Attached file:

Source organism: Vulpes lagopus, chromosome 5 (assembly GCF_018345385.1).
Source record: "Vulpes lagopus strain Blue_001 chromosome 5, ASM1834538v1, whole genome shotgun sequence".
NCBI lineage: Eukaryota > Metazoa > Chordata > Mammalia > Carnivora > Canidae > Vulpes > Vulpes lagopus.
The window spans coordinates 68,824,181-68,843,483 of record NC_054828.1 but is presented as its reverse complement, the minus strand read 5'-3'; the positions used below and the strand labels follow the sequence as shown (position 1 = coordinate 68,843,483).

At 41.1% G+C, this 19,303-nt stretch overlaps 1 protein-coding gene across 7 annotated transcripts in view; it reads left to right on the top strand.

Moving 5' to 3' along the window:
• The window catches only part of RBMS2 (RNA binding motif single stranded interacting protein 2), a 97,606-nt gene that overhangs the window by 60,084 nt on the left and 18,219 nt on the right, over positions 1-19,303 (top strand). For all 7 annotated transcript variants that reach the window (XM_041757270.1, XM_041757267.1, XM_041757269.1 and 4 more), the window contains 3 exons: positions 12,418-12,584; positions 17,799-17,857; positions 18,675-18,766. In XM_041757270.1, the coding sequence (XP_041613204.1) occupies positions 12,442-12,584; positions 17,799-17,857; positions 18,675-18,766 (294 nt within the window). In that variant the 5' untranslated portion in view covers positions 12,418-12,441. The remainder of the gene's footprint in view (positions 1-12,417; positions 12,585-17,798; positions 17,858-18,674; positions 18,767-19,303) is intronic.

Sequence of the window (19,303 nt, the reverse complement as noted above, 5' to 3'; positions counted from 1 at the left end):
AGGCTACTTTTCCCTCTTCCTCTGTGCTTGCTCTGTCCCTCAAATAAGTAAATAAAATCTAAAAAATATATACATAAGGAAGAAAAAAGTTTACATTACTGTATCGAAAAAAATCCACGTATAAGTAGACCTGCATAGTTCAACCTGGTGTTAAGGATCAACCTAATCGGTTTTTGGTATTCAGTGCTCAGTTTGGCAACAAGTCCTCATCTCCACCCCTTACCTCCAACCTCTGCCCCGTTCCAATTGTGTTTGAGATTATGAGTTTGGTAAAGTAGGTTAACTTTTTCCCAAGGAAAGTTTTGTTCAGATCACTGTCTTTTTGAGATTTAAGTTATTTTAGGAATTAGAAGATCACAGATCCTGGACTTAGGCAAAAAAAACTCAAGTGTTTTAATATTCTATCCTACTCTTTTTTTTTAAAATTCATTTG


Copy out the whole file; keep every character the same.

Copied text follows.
Source organism: Vulpes lagopus, chromosome 5 (assembly GCF_018345385.1).
Source record: "Vulpes lagopus strain Blue_001 chromosome 5, ASM1834538v1, whole genome shotgun sequence".
NCBI lineage: Eukaryota > Metazoa > Chordata > Mammalia > Carnivora > Canidae > Vulpes > Vulpes lagopus.
The window spans coordinates 68,824,181-68,843,483 of record NC_054828.1 but is presented as its reverse complement, the minus strand read 5'-3'; the positions used below and the strand labels follow the sequence as shown (position 1 = coordinate 68,843,483).

At 41.1% G+C, this 19,303-nt stretch overlaps 1 protein-coding gene across 7 annotated transcripts in view; it reads left to right on the top strand.

Moving 5' to 3' along the window:
• The window catches only part of RBMS2 (RNA binding motif single stranded interacting protein 2), a 97,606-nt gene that overhangs the window by 60,084 nt on the left and 18,219 nt on the right, over positions 1-19,303 (top strand). For all 7 annotated transcript variants that reach the window (XM_041757270.1, XM_041757267.1, XM_041757269.1 and 4 more), the window contains 3 exons: positions 12,418-12,584; positions 17,799-17,857; positions 18,675-18,766. In XM_041757270.1, the coding sequence (XP_041613204.1) occupies positions 12,442-12,584; positions 17,799-17,857; positions 18,675-18,766 (294 nt within the window). In that variant the 5' untranslated portion in view covers positions 12,418-12,441. The remainder of the gene's footprint in view (positions 1-12,417; positions 12,585-17,798; positions 17,858-18,674; positions 18,767-19,303) is intronic.

Sequence of the window (19,303 nt, the reverse complement as noted above, 5' to 3'; positions counted from 1 at the left end):
AGGCTACTTTTCCCTCTTCCTCTGTGCTTGCTCTGTCCCTCAAATAAGTAAATAAAATCTAAAAAATATATACATAAGGAAGAAAAAAGTTTACATTACTGTATCGAAAAAAATCCACGTATAAGTAGACCTGCATAGTTCAACCTGGTGTTAAGGATCAACCTAATCGGTTTTTGGTATTCAGTGCTCAGTTTGGCAACAAGTCCTCATCTCCACCCCTTACCTCCAACCTCTGCCCCGTTCCAATTGTGTTTGAGATTATGAGTTTGGTAAAGTAGGTTAACTTTTTCCCAAGGAAAGTTTTGTTCAGATCACTGTCTTTTTGAGATTTAAGTTATTTTAGGAATTAGAAGATCACAGATCCTGGACTTAGGCAAAAAAAACTCAAGTGTTTTAATATTCTATCCTACTCTTTTTTTTTAAAATTCATTTG